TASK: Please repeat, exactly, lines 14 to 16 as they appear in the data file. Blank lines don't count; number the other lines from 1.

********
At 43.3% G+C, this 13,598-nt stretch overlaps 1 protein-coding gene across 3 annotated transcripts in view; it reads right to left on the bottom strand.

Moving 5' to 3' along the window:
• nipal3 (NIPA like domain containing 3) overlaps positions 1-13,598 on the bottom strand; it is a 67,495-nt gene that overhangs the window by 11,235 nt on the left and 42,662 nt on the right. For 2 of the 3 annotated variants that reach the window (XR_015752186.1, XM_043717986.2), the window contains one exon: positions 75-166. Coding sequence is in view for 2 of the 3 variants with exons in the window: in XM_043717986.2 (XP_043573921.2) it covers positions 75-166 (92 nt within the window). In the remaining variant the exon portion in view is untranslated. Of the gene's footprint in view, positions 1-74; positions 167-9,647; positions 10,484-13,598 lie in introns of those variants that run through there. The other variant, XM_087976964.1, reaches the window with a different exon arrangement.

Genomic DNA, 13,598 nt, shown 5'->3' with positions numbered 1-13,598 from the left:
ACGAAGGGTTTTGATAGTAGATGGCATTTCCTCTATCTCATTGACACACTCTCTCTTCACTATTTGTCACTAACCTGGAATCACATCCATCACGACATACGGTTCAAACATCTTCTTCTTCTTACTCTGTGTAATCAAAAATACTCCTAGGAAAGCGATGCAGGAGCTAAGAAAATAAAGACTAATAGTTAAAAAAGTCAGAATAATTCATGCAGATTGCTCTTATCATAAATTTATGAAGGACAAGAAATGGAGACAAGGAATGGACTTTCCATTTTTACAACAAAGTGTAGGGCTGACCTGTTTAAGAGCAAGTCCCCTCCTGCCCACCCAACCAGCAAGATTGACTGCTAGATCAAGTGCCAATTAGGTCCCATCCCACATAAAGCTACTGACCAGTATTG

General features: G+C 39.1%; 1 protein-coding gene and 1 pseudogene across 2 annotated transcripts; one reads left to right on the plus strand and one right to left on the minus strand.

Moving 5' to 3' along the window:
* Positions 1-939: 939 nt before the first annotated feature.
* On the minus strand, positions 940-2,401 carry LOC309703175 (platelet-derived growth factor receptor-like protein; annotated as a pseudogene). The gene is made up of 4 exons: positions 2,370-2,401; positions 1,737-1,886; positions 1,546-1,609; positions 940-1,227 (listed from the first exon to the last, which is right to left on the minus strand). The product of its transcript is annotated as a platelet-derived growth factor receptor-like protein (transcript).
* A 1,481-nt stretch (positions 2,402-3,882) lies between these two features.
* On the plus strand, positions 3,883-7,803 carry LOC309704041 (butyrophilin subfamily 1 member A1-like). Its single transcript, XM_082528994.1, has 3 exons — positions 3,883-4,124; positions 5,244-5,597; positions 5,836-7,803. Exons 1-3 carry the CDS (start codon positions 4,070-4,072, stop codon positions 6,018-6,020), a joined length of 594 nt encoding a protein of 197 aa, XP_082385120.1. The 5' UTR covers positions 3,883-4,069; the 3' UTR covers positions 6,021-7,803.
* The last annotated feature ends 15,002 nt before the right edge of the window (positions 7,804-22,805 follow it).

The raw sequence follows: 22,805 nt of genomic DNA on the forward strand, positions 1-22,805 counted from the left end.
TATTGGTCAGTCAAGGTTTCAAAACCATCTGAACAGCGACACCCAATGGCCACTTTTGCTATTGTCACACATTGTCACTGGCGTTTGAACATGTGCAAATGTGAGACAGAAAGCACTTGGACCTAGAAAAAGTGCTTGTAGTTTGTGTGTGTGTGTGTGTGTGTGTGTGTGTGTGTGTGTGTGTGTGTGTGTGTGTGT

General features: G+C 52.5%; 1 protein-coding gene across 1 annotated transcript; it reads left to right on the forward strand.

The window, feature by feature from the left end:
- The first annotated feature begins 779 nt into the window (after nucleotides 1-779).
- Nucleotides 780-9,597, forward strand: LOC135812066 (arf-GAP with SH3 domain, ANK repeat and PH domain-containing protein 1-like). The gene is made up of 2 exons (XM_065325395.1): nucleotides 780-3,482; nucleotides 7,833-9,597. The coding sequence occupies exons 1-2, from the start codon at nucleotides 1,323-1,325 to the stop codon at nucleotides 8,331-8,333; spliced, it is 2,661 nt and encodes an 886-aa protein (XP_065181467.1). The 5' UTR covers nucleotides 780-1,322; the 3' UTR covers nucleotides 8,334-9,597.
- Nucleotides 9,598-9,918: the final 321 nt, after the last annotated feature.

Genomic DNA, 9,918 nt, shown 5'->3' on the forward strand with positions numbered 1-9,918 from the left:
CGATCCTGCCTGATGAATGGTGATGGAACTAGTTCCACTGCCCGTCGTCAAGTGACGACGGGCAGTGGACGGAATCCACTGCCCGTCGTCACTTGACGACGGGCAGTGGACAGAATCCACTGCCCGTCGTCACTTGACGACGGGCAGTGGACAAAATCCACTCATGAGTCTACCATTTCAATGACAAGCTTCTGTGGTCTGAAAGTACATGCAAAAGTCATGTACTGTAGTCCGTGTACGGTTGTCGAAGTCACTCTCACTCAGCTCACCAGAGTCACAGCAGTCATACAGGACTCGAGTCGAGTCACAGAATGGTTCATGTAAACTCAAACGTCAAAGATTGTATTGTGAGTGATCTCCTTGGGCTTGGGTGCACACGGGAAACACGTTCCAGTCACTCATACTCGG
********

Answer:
TATTGGTCAGTCAAGGTTTCAAAACCATCTGAACAGCGACACCCAATGGCCACTTTTGCTATTGTCACACATTGTCACTGGCGTTTGAACATGTGCAAATGTGAGACAGAAAGCACTTGGACCTAGAAAAAGTGCTTGTAGTTTGTGTGTGTGTGTGTGTGTGTGTGTGTGTGTGTGTGTGTGTGTGTGTGTGTGTGT

General features: G+C 52.5%; 1 protein-coding gene across 1 annotated transcript; it reads left to right on the forward strand.

The window, feature by feature from the left end: